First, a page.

I work from home. Often I hate it. That’s because my link to the world is over a wireless router. If the router signal misbehaves, my world spins out of control: Mail refuses to download, I can’t manage projects that require online collaboration tools, Skype goes dead, documents can’t be shared with clients, I can’t reach my personal online library of reference material sitting in a shared service, I am unable to listen to podcasts and the already jerky YouTube videos freeze. I get the feeling I am stranded on an island.
Now, there is a universe of unfairly advantaged folks in offices who have an IT department to call and browbeat if their connectivity turns spotty. I don’t. I have to manage things myself. It is possible you too may have a wireless router at home that misbehaves. Or maybe it does not give you top performance. Maybe the 2 Mbps connection you pay for is underpeforming, thanks to a poor wireless router. If so, you need to read on.
Strong signal: A router with adaptive antenna technology works well even if placed in a corner of the room.
There are several reasons for poor connectivity. Truth be told, the reasons run into thousands, so it’s pointless trying to list them. But some of the more frequent and simple reasons are:
•Too many programs on your computer are using your Internet connection. Typically, an antivirus program may be trying to update itself and that can result in slowing down your connection. Or other computers are using the same connection and that affects download speeds. End result? Sporadic impact on your connectivity speed.
• Sometimes you can tell that there is nothing sporadic about the impact. Your speed never seems to improve. That could be because you have an old modem. Any piece of solid state electronics tends to underperform as it is subject to the heat it generates. As your modem grows old, it will find it increasingly difficult to maintain a good connection. Solution? Replace the hardware.
• Ever noticed that your connectivity gets affected when you receive a call on your cordless phone? Cordless phones use the same frequency band—2.4 and 5 Ghz—and interfere with your router signal, affecting connectivity when the phone is in operation (ditto with wireless cameras). Check your phone and wireless camera. If it says 2.4 Ghz, 3.6 Ghz or 5 Ghz, then it may be the reason for the interference.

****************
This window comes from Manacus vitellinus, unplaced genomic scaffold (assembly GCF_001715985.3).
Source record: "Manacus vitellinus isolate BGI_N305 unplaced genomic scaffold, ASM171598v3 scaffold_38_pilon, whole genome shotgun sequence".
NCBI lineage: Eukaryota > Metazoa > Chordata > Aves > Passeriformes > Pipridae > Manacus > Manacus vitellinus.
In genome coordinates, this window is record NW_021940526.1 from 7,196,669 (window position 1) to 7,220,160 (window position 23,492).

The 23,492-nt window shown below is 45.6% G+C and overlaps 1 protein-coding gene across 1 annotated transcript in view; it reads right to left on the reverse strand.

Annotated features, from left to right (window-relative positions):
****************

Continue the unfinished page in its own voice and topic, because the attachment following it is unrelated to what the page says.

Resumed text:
But a most fascinating meeting with B.N. Venkatesh, Bangalore-based senior technical consultant for the India region of Ruckus Wireless, a technology company providing Wi-Fi solutions to the enterprise and service provider markets, taught me a couple of astonishing things. Venkatesh took one look at where my wireless router was located (in a corner of the room) and where my laptop accessing the connection was located (at the other end of the house) and gave up. He pointed out that even the microwave, when it was heating up my tea—and I do that almost five times a day—was affecting my connectivity. Ruckus makes some of the most sophisticated enterprise class wireless routers. Ruckus has the world’s largest Wi-Fi deployment in India over 30 cities. He should know.
Here are the top four tips for better connectivity using a wireless router, some of them gleaned from Venkatesh:
•Don’t keep the router in a corner of the room: Place it in the middle of your home or office. Make sure there are as few objects and walls as possible between the router and the computers that access it. Placing it in the middle of your home means that you need to invest in a stylish-looking router.
•Minimize the use of other wireless devices if you can: Cordless phones, wireless cameras, household appliances, medical devices, etc., play spoilsport.
•Add additional Wireless Access Points (WAPs) to your home or office: WAPs are devices that act like “boosters” by repeating the wireless signal, improve its strength and extend the distance over which your wireless router can work. WAPs are relatively expensive, but can make life easy.
•Replace the antenna on your router: Most routers—such as the Linksys, NetGear, Belkin and D-Link—come with omni-directional antennas. This means they transmit their signal in an ever-widening circle. If the router is placed in a corner of the room or against a wall, a large part of the signal is just banging against a wall. What a waste. You can replace the antenna with a high-gain antenna that directs the signal in a chosen direction.
Of course, the real luxury is a wireless router with adaptive antenna technology, like the Ruckus MediaFlex 2200 that not only focuses the signal but intelligently figures out where your computer is located and uses beamforming technology to arrive at just the right path to send the signal on. This means that if your computer moves, the router smartly changes the path of the signal. It’s not just a self-learning router, but as you may have realized, it is indifferent to placement. The router can sit in a corner of the house and yet perform just as if it were in the middle.
Arun Katiyar is a content and communication consultant with a focus on technology companies. He is a published author with HarperCollins and has extensive media experience spanning music, print, radio, the Internet and mobile phones.
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